Drug Awareness
Parent Reference Guide
Drug awareness provides a reality check and resource for parents to understand the
issues their children are experiencing. Children are bombarded with opportunities,
from egging to shoplifting. Experimenting, using and abusing drugs is every parents
nightmare. Recognizing the signs and behavior of drug use and working with your
child is better than going through drug rehabilitative treatment later. A parent’s
biggest asset is communication and setting high family values.
Drug awareness education for your child should begin and continue at home, be enhanced through
classroom education and be promoted by law enforcement. Make sure you are open and honest with
children - let them know experimenting and using drugs are not accepted practices at your home. Utilize
resources from schools, churches and community groups to provide accurate information since parents
need to know as much about drugs as their children do! Finally, look to local law enforcement who often
speak at public meetings and in schools. Additional resources can be found on-line.
Where Do I Start?
For emergencies, call 911
What Is Out There?
Learning about drugs is easiest when they are classi ed into 4 categories:
Hallucinogens: Block the brain’s pain receptors. Time and movement seem to slow. Speech is dif cult
to understand and users hallucinate. Physical effects include loss of appetite, dilated pupils, increased
heart rate and sleeplessness. Common names: PCP, Angel Dust, Magic Mushrooms, White Lightening.
Stimulants: Make the heart beat faster which result in elevated blood pressure, blurred vision, dizziness,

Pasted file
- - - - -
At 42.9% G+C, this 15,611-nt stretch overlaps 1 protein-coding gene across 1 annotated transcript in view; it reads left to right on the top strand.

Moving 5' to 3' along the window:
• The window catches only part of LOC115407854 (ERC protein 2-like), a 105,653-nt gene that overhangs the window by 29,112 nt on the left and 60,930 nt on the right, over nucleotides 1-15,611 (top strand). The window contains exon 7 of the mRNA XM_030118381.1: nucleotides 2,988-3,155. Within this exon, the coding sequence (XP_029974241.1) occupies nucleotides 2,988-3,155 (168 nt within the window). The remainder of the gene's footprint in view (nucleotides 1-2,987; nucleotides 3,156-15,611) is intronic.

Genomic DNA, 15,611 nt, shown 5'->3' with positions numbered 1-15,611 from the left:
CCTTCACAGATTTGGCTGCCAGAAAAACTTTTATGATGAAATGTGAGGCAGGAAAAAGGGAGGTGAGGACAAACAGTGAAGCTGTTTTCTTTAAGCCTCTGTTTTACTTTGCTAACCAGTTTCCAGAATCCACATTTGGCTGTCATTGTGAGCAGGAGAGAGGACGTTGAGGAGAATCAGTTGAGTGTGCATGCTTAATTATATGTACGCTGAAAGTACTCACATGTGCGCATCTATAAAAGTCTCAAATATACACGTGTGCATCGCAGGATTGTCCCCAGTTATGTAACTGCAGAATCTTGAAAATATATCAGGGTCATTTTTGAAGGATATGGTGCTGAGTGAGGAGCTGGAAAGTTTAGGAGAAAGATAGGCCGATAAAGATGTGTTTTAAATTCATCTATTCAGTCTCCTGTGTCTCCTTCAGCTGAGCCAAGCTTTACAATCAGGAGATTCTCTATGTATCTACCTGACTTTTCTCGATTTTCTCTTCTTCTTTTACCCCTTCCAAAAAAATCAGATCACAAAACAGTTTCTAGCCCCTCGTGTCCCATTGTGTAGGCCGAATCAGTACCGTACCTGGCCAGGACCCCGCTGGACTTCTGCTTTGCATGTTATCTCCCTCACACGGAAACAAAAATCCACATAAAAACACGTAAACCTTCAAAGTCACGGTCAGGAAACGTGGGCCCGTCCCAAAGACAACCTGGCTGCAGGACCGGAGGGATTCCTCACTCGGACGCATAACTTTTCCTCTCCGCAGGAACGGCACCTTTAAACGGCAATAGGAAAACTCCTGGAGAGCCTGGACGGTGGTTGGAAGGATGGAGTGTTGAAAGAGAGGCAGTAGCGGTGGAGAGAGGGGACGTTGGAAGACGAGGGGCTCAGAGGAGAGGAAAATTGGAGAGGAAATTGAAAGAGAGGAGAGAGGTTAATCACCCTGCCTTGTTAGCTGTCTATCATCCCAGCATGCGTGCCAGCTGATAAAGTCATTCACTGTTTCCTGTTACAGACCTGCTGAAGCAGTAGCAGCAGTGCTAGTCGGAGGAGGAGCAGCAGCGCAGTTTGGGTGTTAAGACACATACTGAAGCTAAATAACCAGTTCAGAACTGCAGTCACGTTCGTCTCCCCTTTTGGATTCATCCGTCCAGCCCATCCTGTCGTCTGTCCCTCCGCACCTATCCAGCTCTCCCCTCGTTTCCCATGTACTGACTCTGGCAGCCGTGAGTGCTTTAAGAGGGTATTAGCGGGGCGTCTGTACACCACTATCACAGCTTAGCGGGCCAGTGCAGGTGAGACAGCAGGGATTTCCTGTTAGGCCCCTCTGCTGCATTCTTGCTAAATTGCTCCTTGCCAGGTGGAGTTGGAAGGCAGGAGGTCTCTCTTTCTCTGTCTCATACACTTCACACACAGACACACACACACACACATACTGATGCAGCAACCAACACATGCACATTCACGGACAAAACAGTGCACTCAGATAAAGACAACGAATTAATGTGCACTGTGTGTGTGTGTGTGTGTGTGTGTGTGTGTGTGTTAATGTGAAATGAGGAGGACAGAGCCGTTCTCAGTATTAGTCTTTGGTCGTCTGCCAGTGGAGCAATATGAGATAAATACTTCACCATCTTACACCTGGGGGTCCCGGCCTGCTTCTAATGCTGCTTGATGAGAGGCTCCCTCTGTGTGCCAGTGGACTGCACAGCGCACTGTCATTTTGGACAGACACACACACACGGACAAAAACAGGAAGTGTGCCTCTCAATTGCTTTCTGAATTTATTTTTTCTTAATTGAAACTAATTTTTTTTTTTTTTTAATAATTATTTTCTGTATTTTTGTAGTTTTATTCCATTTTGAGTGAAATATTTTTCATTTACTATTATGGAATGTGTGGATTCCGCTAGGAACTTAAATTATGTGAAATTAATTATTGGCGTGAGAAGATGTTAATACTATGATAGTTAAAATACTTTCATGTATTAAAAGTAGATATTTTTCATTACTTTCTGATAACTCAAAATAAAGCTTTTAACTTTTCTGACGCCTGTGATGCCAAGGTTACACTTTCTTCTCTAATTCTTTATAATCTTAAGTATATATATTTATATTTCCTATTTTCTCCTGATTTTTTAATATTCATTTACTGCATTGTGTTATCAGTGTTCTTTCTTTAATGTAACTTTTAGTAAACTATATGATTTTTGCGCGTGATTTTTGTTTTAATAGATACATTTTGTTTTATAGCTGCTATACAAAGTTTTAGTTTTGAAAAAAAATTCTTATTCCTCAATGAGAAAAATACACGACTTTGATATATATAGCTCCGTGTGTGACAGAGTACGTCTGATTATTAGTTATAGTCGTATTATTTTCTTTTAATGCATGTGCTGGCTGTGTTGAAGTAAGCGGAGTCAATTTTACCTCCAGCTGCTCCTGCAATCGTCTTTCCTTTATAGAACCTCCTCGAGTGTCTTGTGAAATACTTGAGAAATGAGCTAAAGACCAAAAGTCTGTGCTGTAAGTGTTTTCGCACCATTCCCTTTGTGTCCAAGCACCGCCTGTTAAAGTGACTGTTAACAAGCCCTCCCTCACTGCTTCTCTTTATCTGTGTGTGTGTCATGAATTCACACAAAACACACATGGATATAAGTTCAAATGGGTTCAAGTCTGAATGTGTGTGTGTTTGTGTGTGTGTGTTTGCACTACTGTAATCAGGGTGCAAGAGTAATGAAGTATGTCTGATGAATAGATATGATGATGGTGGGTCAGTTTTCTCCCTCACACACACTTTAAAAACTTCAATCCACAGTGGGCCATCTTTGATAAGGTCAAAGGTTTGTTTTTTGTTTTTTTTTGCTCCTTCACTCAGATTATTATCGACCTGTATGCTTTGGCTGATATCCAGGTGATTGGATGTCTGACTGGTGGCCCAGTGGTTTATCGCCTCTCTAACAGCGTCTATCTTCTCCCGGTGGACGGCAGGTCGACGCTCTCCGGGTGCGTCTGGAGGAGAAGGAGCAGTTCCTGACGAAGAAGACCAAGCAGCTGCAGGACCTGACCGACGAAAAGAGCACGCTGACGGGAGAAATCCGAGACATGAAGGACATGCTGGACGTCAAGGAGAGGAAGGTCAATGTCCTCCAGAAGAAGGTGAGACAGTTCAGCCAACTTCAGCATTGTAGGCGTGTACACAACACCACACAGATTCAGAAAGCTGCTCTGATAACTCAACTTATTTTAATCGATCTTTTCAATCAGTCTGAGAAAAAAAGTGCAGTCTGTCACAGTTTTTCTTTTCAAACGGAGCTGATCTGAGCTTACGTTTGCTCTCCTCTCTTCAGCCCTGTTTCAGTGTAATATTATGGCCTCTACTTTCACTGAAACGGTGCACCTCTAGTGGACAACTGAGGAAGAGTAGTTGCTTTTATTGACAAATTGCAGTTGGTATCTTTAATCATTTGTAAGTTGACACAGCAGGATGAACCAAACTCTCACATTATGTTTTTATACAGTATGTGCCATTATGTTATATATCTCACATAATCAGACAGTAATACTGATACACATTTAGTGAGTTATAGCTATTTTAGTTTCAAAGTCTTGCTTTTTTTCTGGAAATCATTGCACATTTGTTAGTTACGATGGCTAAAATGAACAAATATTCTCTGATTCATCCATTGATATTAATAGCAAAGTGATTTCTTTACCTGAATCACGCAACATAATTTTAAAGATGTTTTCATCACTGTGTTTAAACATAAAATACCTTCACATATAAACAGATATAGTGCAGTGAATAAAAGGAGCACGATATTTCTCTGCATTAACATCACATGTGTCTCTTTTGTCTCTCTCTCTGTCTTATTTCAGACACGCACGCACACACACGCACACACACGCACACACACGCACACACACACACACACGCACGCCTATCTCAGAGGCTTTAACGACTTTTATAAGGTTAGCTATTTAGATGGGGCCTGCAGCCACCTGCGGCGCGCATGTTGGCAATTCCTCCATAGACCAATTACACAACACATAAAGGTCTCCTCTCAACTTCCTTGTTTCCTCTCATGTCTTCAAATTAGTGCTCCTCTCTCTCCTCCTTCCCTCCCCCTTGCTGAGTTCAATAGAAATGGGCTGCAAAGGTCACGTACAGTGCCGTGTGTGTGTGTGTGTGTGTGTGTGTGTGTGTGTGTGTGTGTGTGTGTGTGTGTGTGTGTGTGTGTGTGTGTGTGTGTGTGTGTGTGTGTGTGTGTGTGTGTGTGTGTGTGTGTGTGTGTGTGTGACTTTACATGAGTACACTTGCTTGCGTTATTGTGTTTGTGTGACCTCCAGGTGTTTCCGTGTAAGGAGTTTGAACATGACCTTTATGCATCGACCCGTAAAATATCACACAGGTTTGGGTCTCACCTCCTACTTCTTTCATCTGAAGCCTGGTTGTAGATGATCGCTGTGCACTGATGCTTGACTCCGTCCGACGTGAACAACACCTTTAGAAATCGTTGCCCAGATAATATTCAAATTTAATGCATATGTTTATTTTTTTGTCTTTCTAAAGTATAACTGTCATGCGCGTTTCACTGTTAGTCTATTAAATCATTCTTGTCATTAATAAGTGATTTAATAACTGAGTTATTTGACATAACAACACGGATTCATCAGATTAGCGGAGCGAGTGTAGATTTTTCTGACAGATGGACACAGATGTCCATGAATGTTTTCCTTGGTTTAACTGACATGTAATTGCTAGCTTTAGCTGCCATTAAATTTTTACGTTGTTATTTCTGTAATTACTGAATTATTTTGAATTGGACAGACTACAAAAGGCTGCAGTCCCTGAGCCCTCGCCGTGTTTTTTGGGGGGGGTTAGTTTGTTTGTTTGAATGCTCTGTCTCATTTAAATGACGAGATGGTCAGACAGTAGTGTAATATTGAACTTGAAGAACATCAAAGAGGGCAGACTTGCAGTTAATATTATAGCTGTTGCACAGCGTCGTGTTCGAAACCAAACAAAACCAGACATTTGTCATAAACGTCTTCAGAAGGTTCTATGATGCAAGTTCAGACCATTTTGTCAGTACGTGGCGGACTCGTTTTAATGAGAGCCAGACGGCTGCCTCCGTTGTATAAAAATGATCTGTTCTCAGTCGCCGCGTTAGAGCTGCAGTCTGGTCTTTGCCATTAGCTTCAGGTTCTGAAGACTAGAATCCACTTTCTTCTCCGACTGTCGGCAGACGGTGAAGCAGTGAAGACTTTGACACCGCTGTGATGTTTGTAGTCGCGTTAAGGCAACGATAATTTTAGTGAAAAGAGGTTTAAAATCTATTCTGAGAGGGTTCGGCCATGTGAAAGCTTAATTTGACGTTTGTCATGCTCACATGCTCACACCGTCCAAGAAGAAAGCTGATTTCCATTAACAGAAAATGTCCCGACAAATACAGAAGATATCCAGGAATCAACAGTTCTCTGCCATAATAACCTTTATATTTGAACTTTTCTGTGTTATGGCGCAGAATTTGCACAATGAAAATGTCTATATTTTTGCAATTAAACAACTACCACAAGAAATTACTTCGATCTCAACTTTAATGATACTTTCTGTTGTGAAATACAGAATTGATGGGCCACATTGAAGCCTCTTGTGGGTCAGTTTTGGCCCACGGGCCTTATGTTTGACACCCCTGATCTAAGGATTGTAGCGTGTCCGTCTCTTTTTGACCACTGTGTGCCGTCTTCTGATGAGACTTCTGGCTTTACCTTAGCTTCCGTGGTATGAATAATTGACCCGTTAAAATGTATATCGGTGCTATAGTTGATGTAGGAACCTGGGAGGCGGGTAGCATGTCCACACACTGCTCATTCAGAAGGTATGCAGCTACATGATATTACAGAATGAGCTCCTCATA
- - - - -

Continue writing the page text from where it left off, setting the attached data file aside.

and anxiety or sleep deprivation. Stimulants may cause stroke or heart failure. Taken orally, injected or
inhaled. Common names: Speed, Uppers, Black Beauties, Footballs, Crank, Crystal Meth.
Depressants: Same effects as alcohol - slurred speech and altered perception of reality. Many are in
colorful pill form. Large doses often result in convulsions or death. Common names: Downers, Blue
Devils, Red Devils, Yellow Jacket, Ludes, Quaaludes, Valium, Librium.
Narcotics: Addictive drugs that reduce pain, alters the mood and behavior. May induce sleep. Excessive
amounts suppress the ability to breathe and can cause coma or convulsions. Common names: Opium,
Morphine, LSD, Demoral, Hilbilly Heroin, Purple Drank, OC, Ox, Oxy, Oxycotton, Sippin Syrup.
What Do I Look For?
Sight: Look at your child - are their eyes and cheeks ushed red? Are the pupils overly constricted or
dilated? Are there strange burns on the mouth or ngers? Do long sleeves hide marks? Nosebleeds?
Smell: Most drugs leave telltale smells. If you notice smells on the breath or clothing - be concerned! Be
cognitive of overused breath fresheners or heavy perfumes to mask smells.
Sound: Listen to what your child says (or doesn’t say) and laughs at. Silence should be a clue!
If grades start slipping, be aware of possible drug abuse. Other indicators include skipping school, quitting
extracurricular activities and loosing motivation. Often
recollection of events isn’t logical and social circles
begin changing. Observe and interact with your child to
note changes in behavior, appearance, personal habits,
health and school work over time.
National Drug Awareness Resources:
-U.S. Drug Enforcement Agency
-Partnership for a Drug Free America
(360) 473-5231
1025 Burwell Street
Community Resource Unit
Bremerton Police Department
Bremerton, WA 98337